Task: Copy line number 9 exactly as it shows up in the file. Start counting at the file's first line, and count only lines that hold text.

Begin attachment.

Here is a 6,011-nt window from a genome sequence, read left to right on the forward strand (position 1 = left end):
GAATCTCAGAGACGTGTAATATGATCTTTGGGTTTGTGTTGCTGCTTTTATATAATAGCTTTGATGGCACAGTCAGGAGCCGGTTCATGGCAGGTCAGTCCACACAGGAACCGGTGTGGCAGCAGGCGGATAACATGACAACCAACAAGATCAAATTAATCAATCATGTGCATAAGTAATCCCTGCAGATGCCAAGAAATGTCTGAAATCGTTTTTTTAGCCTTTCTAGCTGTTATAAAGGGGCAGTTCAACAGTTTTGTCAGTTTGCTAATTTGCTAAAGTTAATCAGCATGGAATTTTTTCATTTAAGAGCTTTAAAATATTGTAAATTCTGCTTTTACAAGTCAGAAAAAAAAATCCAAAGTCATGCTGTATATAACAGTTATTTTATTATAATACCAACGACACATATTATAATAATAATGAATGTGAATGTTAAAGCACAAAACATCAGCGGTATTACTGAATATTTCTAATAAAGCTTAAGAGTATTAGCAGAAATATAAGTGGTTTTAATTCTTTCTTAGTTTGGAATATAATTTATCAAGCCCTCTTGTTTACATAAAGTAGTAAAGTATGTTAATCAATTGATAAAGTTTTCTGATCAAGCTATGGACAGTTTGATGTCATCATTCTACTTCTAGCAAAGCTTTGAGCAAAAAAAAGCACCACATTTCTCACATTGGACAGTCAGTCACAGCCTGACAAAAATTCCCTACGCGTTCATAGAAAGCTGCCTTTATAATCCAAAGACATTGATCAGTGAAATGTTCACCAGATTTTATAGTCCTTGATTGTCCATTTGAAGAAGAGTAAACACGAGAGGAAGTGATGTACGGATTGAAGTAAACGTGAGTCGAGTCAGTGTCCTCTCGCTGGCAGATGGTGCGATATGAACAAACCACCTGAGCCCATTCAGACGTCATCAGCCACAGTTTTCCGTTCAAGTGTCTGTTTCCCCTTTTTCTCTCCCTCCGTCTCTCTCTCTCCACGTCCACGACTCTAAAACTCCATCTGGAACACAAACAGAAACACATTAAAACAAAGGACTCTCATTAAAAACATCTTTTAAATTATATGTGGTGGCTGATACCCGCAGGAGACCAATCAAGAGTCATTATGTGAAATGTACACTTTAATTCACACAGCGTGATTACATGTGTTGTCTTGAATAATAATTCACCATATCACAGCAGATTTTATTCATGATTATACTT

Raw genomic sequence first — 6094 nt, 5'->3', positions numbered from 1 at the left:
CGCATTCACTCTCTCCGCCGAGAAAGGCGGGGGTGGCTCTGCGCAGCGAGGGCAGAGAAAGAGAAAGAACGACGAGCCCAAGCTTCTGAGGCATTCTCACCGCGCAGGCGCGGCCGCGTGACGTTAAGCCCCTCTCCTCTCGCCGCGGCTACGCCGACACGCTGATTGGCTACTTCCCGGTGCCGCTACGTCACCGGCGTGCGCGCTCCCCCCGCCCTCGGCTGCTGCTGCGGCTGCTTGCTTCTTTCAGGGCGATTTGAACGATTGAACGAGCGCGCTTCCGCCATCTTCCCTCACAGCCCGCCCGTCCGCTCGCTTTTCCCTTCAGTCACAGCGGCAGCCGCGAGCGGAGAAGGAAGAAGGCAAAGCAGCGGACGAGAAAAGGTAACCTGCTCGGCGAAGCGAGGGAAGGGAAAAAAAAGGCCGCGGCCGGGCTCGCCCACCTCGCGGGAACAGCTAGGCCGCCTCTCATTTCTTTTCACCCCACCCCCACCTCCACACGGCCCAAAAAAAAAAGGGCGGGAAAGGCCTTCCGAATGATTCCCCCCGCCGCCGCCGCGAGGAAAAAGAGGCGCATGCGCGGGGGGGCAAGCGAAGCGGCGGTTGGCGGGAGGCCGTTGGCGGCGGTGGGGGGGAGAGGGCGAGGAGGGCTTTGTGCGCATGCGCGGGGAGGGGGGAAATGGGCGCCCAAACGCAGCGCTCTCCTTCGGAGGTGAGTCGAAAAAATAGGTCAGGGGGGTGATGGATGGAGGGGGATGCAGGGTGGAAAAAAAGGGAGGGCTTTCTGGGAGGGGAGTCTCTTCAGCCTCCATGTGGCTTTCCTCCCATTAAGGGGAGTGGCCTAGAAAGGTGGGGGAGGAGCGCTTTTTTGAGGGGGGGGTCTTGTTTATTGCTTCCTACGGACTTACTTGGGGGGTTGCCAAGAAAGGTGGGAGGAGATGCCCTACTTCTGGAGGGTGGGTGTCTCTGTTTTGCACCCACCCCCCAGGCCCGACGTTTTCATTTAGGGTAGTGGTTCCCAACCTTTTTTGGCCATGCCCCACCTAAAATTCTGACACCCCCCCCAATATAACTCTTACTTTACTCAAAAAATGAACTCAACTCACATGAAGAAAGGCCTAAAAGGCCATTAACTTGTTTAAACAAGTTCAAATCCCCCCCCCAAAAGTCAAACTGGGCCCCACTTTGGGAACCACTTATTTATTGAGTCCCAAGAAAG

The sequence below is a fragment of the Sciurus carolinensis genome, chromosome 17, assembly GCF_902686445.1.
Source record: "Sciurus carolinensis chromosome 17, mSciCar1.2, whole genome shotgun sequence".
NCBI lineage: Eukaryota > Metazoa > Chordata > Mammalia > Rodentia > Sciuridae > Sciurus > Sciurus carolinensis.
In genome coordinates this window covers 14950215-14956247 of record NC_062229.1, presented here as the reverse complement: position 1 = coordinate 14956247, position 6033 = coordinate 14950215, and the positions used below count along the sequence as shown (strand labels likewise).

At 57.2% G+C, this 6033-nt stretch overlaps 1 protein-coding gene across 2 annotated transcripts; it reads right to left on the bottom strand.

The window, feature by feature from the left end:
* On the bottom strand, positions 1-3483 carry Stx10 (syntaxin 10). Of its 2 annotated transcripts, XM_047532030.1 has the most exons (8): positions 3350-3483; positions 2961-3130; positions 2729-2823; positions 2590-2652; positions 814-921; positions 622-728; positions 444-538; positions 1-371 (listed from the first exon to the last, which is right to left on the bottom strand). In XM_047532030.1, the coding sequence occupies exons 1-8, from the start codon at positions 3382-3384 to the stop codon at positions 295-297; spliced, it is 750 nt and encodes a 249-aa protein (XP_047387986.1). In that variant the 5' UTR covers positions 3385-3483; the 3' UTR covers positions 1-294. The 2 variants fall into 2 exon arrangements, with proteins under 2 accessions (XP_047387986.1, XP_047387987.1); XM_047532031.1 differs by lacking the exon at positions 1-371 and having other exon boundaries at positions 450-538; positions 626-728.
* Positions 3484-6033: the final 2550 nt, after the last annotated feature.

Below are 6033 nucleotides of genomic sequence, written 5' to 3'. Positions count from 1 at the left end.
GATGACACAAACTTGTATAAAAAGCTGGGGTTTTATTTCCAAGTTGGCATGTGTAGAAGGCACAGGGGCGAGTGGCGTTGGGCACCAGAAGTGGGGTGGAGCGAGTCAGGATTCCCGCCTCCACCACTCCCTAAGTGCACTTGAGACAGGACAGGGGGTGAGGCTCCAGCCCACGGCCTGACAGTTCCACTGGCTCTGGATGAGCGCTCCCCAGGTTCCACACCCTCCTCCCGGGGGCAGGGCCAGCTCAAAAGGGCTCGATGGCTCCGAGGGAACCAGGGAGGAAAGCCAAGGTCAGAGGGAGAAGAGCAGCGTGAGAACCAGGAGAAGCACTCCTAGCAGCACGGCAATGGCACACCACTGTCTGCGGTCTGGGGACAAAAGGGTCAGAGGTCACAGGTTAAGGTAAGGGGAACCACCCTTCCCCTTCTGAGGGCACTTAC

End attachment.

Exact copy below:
At 57.2% G+C, this 6033-nt stretch overlaps 1 protein-coding gene across 2 annotated transcripts; it reads right to left on the bottom strand.